Staff Feature

Plaque

We didn’t arrange for a week of travel in the south of Wales in order to trail in some literary wake of Dylan Thomas. Anna wanted to relive some of her travels during her university days at Cambridge, and she thought I would be thrilled with the opportunity to hike through rugged greening landscapes. But the exuberant broodings of the brash Welsh bard hung in the air like a forecast of soft spring rain, or an ironic lament for the collapse of the coal industry: lyrical, faintly tragic, ever-present.

We stayed a first night in the cosmopolitan bustle of Cardiff, then rented a car and headed west, rolling over broad farmland and hedgerow-lined laneways, tossing comments back and forth about Fifty Shades of Green and likelihood that Wales had more chlorophyll per capita than anywhere we’d seen. We skirted Thomas’ home town of Swansea on our way out the Gower Peninsula, where we took advantage of several glorious clear days to hike exhilarating tracks along undulating coastal cliffs, dropping down to broad butterscotch-tinted beaches before wending back up to high outcroppings of cleft and windswept limestone. Anna had worked hard to rehabilitate an injured knee, and we were both glad that she was strong and limber once again.

One day we followed a path around the westernmost tip of the peninsula, a promontory looking down onto the fantastically sculpted emerald spine of Worm’s Head, a dragon-like spit cut off from the mainland twice daily by surging tides.  The channel was studded with lurid signs warning hikers of the risk of getting stranded. We reveled in sensory pleasures: the soft sea air, the vivid greens and blues, the rhythmic crash of wave and rock, the counterpoint between the gulls and rooks screeing overhead, and the chatter of songbirds hidden in the gorsebushes.

That night we read aloud the autobiographical short story, “Who Do You Wish Was With Us?” where a youthful Dylan Thomas sets out on a journey across the Gower with his older friend Ray, to escape the grittiness of Swansea between the World Wars. Dylan is captivated by the bright adventure of the moment, while Ray is trying to distance himself from the trauma of having nursed and buried his father, brother, and sister. The two make their way out on to Worm’s Head, where they lose track of time and tide, and are forced to spend a windswept night alone. It was fun to read and namecheck the places we had seen that day: Oxwich, Rhossili, and the treacherous Worm’s Head. I was struck by Thomas’ capacity to hold both exuberance and grief in such a small, precisely-drawn vessel.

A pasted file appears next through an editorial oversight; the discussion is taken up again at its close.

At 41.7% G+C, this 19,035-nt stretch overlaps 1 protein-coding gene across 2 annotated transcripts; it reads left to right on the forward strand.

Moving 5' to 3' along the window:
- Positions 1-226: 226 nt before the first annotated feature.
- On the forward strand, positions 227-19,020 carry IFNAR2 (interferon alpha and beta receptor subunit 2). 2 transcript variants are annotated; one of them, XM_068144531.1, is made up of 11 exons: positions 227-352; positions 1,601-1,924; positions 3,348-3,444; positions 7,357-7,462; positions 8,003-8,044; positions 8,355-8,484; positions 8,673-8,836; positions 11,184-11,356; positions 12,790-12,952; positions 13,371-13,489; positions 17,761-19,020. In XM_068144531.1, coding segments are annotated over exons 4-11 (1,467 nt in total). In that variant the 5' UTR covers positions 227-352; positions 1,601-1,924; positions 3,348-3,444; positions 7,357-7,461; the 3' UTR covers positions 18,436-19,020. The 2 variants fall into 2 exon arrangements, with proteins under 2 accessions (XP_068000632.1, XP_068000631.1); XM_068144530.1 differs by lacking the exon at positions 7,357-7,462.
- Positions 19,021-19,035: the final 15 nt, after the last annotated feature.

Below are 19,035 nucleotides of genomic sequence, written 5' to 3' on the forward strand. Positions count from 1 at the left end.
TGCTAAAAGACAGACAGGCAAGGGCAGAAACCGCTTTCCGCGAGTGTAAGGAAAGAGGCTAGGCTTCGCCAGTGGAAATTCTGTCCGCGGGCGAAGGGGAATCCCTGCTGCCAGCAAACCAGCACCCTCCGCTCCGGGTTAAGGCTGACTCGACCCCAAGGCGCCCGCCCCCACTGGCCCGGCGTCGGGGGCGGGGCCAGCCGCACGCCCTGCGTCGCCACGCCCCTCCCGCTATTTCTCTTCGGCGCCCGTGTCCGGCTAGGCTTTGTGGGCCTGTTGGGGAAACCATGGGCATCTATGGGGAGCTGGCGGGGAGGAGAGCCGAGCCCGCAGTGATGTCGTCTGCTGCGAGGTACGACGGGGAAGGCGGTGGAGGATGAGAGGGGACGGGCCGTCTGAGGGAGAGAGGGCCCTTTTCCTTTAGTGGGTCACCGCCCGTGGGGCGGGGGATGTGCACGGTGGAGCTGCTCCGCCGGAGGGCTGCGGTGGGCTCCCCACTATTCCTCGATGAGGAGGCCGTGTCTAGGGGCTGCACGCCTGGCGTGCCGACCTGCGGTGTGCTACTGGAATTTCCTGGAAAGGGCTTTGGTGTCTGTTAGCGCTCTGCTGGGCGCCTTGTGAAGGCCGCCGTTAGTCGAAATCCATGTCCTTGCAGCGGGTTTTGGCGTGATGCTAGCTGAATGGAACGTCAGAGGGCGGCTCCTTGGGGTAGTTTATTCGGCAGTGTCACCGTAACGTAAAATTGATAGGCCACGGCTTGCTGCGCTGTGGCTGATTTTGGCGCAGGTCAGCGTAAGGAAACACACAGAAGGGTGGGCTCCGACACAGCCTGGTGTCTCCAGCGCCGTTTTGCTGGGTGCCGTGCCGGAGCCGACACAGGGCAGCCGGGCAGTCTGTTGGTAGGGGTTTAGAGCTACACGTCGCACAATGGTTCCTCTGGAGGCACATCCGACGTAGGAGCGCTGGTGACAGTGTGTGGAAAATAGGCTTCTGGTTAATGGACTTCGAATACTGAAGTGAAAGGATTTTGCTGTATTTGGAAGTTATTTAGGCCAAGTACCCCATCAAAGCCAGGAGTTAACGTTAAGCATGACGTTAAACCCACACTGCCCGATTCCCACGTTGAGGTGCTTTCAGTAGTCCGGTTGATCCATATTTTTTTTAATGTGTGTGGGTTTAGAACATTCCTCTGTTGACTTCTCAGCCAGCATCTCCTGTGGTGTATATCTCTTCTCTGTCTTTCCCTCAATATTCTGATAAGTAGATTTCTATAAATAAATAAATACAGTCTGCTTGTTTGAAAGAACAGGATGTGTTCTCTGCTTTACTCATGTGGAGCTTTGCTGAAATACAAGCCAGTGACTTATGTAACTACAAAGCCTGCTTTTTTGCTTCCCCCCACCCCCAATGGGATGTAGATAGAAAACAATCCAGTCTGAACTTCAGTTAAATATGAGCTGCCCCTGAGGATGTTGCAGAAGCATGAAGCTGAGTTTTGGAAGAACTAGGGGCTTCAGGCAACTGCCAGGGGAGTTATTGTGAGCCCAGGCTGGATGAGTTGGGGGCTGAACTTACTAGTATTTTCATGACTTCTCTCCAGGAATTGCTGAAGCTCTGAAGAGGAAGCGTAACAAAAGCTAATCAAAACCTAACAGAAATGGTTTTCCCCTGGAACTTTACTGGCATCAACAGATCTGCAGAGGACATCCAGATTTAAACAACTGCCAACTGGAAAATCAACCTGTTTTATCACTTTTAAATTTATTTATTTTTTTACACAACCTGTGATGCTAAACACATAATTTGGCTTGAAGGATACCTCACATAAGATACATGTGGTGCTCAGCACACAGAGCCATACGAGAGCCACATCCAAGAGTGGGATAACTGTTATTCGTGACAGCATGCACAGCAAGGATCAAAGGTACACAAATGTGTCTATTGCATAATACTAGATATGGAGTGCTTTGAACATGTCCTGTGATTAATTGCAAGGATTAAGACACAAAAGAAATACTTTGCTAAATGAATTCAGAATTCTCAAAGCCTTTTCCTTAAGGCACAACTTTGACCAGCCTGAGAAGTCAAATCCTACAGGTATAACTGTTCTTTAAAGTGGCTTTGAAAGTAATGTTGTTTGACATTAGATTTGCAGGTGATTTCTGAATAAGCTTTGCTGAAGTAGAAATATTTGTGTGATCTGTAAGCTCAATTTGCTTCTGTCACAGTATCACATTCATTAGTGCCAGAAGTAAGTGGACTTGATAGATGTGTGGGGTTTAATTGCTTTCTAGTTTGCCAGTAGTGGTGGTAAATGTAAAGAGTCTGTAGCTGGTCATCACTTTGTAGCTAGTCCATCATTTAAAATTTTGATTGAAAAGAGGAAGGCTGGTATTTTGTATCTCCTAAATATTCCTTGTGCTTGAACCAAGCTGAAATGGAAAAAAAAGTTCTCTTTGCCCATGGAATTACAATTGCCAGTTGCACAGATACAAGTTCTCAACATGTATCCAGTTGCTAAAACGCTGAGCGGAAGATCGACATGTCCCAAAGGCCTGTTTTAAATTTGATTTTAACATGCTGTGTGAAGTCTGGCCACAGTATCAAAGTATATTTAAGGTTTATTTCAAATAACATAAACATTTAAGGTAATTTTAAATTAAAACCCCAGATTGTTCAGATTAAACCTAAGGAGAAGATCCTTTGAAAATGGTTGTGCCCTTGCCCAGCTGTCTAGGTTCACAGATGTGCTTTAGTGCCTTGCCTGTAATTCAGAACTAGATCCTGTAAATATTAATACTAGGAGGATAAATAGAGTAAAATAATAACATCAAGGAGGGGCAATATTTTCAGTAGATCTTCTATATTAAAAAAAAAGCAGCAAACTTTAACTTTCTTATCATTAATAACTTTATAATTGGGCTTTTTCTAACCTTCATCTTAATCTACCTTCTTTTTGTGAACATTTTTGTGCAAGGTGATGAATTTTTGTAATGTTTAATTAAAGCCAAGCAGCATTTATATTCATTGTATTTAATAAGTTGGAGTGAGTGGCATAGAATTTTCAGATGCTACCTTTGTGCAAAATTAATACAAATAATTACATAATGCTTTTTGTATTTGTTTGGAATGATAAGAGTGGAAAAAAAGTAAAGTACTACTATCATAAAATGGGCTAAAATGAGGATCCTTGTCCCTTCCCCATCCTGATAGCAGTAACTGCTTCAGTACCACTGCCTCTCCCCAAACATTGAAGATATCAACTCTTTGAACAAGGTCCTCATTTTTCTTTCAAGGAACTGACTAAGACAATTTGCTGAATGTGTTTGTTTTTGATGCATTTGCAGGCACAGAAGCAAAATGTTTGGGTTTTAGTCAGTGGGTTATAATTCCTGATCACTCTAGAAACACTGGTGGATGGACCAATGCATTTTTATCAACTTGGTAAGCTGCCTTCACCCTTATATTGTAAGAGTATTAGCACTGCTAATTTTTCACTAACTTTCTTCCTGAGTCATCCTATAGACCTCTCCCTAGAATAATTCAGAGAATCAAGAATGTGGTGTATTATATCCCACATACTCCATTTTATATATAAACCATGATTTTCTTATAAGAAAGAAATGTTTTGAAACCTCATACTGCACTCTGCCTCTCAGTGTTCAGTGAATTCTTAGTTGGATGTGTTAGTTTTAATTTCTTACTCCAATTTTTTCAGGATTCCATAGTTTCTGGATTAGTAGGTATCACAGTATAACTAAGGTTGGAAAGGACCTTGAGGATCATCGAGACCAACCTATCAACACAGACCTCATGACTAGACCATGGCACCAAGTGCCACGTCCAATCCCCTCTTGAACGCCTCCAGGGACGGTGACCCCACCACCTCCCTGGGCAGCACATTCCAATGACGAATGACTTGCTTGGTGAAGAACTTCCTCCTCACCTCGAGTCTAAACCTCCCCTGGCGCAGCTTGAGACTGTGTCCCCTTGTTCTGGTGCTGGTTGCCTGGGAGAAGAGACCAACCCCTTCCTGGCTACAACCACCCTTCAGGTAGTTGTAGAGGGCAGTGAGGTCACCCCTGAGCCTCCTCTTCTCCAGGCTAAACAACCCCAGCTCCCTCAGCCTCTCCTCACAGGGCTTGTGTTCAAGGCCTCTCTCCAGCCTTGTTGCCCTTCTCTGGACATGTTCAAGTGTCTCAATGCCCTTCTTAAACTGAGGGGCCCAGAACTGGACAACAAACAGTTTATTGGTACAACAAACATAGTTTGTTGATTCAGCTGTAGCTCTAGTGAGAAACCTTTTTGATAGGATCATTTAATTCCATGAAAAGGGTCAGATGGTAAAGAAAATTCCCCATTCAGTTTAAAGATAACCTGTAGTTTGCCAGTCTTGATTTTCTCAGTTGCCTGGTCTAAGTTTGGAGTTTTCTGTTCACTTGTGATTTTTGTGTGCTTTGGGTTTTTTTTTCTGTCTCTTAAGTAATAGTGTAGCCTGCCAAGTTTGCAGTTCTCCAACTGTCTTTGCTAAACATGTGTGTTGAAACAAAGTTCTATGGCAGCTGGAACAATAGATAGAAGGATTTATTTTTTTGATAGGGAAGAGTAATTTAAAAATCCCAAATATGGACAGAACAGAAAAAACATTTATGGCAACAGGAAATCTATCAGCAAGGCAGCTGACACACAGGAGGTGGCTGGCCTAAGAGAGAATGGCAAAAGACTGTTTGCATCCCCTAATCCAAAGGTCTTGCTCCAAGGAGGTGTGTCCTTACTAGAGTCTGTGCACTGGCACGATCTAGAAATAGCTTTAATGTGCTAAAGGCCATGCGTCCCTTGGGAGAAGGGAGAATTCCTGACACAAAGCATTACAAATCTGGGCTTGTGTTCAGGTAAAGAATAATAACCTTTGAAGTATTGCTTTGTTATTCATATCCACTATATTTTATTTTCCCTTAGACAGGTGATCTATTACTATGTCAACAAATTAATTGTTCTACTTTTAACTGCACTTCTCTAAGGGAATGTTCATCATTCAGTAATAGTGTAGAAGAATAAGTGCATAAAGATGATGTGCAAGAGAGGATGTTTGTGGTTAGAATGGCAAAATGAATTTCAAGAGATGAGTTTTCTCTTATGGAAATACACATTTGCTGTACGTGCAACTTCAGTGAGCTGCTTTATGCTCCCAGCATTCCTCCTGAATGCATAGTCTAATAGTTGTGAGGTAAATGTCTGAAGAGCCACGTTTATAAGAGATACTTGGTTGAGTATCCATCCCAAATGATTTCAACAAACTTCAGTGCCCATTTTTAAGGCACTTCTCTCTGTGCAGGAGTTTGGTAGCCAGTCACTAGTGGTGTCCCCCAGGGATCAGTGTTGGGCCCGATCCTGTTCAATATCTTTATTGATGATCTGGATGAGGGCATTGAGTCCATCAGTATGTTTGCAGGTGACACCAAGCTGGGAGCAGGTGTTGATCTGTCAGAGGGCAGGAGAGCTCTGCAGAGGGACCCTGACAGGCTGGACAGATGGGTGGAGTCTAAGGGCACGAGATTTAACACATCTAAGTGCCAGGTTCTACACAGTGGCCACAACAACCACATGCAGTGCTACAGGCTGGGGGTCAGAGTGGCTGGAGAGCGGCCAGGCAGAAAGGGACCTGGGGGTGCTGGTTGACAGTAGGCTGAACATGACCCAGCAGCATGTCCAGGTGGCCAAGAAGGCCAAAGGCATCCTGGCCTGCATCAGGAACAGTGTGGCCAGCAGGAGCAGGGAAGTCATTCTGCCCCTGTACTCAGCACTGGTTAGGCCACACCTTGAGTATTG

The next night, after another long coastal walk, we ended up in a raucous pub in the compact resort town of Tenby, easing our aches with a pint and a whisky, mingling with patrons avidly watching the European Cup football finals on the telly. One genial fan ribbed us, “So, are you Yanks or wankers?” and Anna deftly parried, “Well, I’ve been called both,” winning his unbridled approval. Weaving a path through the crowd on my way back from the WC, I came across a plaque that commemorated Dylan Thomas’ visit to the pub in 1953, when he got so piss-drunk that he left his sole copy of Under Milkwood on a barstool, and the proprietor had to scramble to get the manuscript back into his hands before he shipped out the next morning on his final American tour, a month before he fell into a coma and died in New York.

I thought then of my brother Brad, who died from alcohol, too, nine years ago. He was forty-nine, outlasting Thomas by a decade. His body was found on the bedroom floor of his Wyoming cabin by a friend, after he had been missing for several days, and he has no plaque to glorify his particular talents or his final downward spiral. When Brad was clear-headed, he found the natural world to be achingly beautiful, and he would have loved this corner of it, the astonishing intersection of sea and sky and stone and urgent green. Grief is a rogue tidal bore, rearing up unpredictably, and when it crashes down all you can do is grab onto whatever crag of hard-earned joy you can find in the moment, and wait for the surge to subside.

 

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